LOS ANGELES-Building owners in all property sectors are granting concessions packages tailored to keeping tenants in their buildings as vacancies rise, demand declines and competition from sublease space increases. As a new office report from Grubb & Ellis points out, second-quarter asking rates decreased only slightly in Los Angeles as vacancies hit a five-year high, but effective rents “dropped considerably due to landlord concessions.”

The concessions include the standard types of incentives offered by building owners, such as free rent, free or reduced parking costs and tenant improvement allowances, but they also include a number of other incentives that are unusual if not unique in some cases. In one industrial lease in Orange County, for example, the landlord has agreed to a gross rent rather than the typical triple-net deal and has also agreed to take care of landscaping and certain other maintenance items that are often the responsibility of the tenant.

Such deals illustrate how the world of concessions today differs from that of the recession of the early 1990s. Chris DuMont, a managing director in the Downtown L.A. office of Colliers who specializes in West L.A. markets, says that in the recession of the early 1990s, West L.A. building owners would often agree to a certain amount of free rent–often one month–for every year of a lease. Now, DuMont says, there is no such formula, so each transaction carries its own unique set of terms.

Reports from all of the major brokerages mention concessions as a major strategy that building owners are employing to try to keep their properties occupied. “Landlords are pouring on theincentives to lure new tenants and are getting creative in their efforts to keep existingtenants,” the Grubb & Ellis second-quarter report states. CBRE points out that concessions are being offered not only for new leases but for renewals and for lease extensions as building owners focus on tenant retention.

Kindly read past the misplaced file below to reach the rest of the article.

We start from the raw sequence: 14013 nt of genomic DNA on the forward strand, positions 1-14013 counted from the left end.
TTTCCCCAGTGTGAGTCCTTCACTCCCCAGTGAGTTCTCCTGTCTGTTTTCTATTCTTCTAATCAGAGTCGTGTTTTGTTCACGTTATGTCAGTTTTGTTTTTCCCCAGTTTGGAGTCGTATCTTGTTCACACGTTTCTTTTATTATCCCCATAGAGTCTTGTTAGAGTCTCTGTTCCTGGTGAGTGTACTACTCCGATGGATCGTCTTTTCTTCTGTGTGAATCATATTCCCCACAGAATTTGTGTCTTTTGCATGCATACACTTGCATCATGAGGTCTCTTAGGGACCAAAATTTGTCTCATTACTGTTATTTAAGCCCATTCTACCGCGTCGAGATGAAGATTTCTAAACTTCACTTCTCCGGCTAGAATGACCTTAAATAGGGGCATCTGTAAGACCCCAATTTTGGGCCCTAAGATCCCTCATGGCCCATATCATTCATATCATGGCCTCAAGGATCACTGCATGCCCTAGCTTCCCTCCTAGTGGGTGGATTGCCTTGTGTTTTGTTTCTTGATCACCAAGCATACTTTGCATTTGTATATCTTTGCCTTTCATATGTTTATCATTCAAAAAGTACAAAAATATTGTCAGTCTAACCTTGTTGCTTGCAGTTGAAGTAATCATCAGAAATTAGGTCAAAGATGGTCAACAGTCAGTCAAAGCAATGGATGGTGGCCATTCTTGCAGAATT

A new report by Studley cites generous concessions as one of the trends in an L.A. office market where leasing approached record lows and asking rents continued sinking in the second quarter. As landlords look to retain and attract creditworthy tenants, they are offering highly competitive terms, including generous concession packages (free rent, improvement allowances, and parking concessions) that average $60 to $110 per square foot for five- to 10-year leases in class A properties, said Mike Catalano, managing partner of Studley’s West Los Angeles office. Towers Perrin Forster & Crosby Inc., for example, which recently renewed for five years at 1925 Century Park East, cited strong incentives granted by the landlord and significant savings on moving and build-out costs as the primary reasons for its decision.

At Voit Real Estate Services in Orange County, VP and chief of research Jerry Holdner expects concessions continuing to increase in the office market in the forms of free rent, reduced parking fees, relocation funds and tenant improvement allowances. Holdner also expects those same concessions to prevail in the Inland Empire industrial market, which was one of the most robust for years until the recession weakened demand. Senior associate Stefan Rogers of Voit points out that since tenant retention is a key to sustaining values, landlords today are more likely than ever to renegotiate leases early because available spaces can easily sit vacant right now for up to 18 months. Available concessions include several months of free rent, moving allowances, turn-key tenant improvement allowances and significantly discounted rental rates compared with 18 months ago, he adds.

In Los Angeles, a report from Studley points out that landlords are competing with sublease space at the same time the demand for space is dwindling. “Tenant rosters are now more critical than ever, since landlords’ ability to refinance or sell a property may be tied to the retention of one or two key tenants,” the Studley report states.